December 11, 2019

The Em Dash Divides

Which is why the em dash appears in so many contexts: lyrical fiction, news briefs, movie titles. It can sit at any table in the cafeteria. Whereas the hyphen and en dash (a midlength dash, roughly the length of the letter “n,” commonly used to indicate range) have specific use cases, the em dash contains multitudes.

But not everyone is a fan. Online, opinions abound about how and when one ought to use the thin horizontal line. The takes can be surprisingly emotional.

Last week, when the author Alexander Chee tweeted, “Em-dash is the ‘just belt it and go’ of punctuation. Thus my devotion to it,” he inspired replies from legions of devotees.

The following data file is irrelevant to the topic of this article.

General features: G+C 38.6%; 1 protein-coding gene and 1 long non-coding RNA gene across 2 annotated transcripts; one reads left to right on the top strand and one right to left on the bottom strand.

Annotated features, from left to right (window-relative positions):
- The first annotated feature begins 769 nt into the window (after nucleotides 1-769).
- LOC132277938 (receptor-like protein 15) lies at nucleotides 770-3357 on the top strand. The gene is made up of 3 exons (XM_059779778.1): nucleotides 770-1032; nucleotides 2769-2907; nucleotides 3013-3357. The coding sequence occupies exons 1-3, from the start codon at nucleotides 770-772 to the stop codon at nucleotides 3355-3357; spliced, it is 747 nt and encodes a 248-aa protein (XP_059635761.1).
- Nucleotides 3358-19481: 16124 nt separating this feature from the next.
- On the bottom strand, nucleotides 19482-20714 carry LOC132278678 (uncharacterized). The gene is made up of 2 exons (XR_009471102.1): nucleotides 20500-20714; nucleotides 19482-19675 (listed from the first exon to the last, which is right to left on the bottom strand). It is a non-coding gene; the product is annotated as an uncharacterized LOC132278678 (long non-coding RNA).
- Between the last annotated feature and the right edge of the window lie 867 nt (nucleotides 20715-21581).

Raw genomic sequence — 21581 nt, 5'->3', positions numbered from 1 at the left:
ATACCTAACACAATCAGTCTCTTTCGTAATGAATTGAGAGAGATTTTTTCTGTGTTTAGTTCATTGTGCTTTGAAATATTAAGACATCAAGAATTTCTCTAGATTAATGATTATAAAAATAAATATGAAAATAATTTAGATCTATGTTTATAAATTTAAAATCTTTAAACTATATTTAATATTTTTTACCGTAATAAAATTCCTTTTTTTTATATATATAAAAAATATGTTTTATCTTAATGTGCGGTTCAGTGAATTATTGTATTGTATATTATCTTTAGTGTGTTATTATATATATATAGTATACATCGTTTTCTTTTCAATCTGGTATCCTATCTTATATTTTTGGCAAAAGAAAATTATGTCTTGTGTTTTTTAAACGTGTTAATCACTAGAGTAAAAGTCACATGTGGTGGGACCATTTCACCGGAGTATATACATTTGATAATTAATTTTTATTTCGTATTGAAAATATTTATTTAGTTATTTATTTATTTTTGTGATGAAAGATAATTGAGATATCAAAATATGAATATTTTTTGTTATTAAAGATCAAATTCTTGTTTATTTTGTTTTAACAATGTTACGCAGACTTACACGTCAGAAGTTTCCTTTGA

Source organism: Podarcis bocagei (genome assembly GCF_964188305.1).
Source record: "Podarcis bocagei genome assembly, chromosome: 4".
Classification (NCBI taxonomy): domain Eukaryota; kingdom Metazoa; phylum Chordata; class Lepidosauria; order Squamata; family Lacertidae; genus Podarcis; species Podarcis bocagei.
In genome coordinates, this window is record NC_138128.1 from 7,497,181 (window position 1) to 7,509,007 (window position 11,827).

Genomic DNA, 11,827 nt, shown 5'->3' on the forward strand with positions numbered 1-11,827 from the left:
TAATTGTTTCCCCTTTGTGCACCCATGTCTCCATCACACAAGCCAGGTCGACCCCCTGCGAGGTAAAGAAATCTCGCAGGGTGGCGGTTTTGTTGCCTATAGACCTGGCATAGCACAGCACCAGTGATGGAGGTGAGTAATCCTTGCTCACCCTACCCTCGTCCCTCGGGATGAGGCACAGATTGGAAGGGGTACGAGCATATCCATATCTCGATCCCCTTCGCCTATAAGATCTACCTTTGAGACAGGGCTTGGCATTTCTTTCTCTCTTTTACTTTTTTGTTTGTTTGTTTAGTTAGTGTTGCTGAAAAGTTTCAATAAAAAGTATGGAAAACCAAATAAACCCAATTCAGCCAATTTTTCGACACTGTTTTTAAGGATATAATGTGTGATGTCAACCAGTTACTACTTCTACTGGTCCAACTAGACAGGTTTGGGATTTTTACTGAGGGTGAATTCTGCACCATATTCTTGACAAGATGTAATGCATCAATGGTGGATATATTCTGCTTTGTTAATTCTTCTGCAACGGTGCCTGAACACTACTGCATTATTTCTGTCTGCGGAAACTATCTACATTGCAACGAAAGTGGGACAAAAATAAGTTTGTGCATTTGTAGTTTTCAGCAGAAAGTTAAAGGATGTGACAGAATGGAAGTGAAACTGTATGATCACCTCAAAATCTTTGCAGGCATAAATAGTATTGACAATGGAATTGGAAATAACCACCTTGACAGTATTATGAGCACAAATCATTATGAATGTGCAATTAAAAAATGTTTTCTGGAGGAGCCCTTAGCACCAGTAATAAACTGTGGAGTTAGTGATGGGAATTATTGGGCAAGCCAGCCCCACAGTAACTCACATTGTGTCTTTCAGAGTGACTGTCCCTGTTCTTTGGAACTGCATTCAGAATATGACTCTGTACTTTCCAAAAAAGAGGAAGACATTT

Earlier this year, the writer Laura van den Berg confessed in her own tweet that, “after years of resistance,” she had fallen “into headlong love with the em dash. I love the way it can create the feeling of a fractured/incomplete/interrupted line or thought.”

Gretchen McCulloch, the author of “Because Internet,” described the em dash’s tone as “faux casual,” since it takes some know-how to implement in digital conversation. There isn’t an em dash button on a standard keyboard, she said, so “you have to go to extra effort.” That may mean shortcuts, or worse: copying and pasting em dashes from previously published work.

Those who don’t know better might use two successive hyphens to indicate an em dash-like interruption. In her book, “Type Rules!”, Ilene Strizver describes this as a “typographically incorrect and downright ugly practice.”

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